The New Zealand government is currently trying to negotiate a "free-trade agreement" (which will as usual be nothing of the sort) with Saudi Arabia and the Gulf Cooperation Council. But there's a problem: banning live sheep exports upset Hamood Al Ali Khalaf, a powerful Saudi businessman. So they gave him $6 million to make his objections go away:
The Government's spent millions of taxpayer dollars kitting out a farm with top-of-the-line New Zealand equipment and hundreds of sheep to "compensate" a Saudi businessman.
ONE News has learned that the Government has spent $6 million air freighting 900 pregnant ewes and farming equipment to Hamood Al Ali Khalaf's farm in Saudi Arabia.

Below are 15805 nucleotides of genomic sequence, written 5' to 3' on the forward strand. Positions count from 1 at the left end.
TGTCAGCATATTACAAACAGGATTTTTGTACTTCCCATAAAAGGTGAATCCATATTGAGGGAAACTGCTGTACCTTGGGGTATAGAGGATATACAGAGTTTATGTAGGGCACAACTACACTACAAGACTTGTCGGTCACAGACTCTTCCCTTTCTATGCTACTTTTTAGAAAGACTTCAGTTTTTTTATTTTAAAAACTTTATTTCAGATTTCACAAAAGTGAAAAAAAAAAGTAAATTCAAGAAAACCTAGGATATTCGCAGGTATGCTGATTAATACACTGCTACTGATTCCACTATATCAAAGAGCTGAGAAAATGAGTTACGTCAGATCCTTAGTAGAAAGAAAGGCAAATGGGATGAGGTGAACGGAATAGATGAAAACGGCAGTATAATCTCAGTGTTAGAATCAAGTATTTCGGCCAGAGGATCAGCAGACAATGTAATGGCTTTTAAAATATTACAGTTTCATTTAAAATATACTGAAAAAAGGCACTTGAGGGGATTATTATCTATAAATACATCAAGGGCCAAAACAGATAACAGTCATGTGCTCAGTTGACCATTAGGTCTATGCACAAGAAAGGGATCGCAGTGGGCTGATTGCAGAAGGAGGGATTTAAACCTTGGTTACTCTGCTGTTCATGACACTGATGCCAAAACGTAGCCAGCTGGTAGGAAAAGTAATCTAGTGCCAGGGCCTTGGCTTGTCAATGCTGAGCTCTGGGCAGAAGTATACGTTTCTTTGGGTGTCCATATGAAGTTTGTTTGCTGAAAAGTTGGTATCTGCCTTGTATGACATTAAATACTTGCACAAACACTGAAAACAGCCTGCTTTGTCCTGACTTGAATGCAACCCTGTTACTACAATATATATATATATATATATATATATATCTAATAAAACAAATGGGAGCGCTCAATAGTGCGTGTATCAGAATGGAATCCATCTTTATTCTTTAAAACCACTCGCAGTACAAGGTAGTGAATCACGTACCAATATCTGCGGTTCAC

According to Mr Al Ali Khalaf's business partner, Sydney-based George Assaf, everything from the fencing to "the shed and the wool shed and the yards and the drafting machines, the weighing, the scales, you mention it, it's all from New Zealand".
Mr Assaf says the deal was done to "compensate" the pair over a six-year-old ban of live sheep exports in which they say they lost hundreds of millions of dollars.
He says New Zealand was told "unless you fix that part of it, we won't sign" the free trade deal between New Zealand and the Gulf States.
National: gives $6 million to a foreign millionaire while kiwi kids go to school hungry.
But that snark aside, there's a name for this sort of activity, of paying people so that you get your policy: its called bribery. And if Khalaf was a public official, rather than just a rich prick who had officials in his pocket, it would be a crime.
(No, I don't buy the use of the term "compensation". "Compensation" implies wrongdoing. And we did nothing wrong by banning the trade in misery of live sheep exports. Quite the opposite, in fact. The fact that we're supposedly paying compensation for this simply heaps obscenity on obscenity).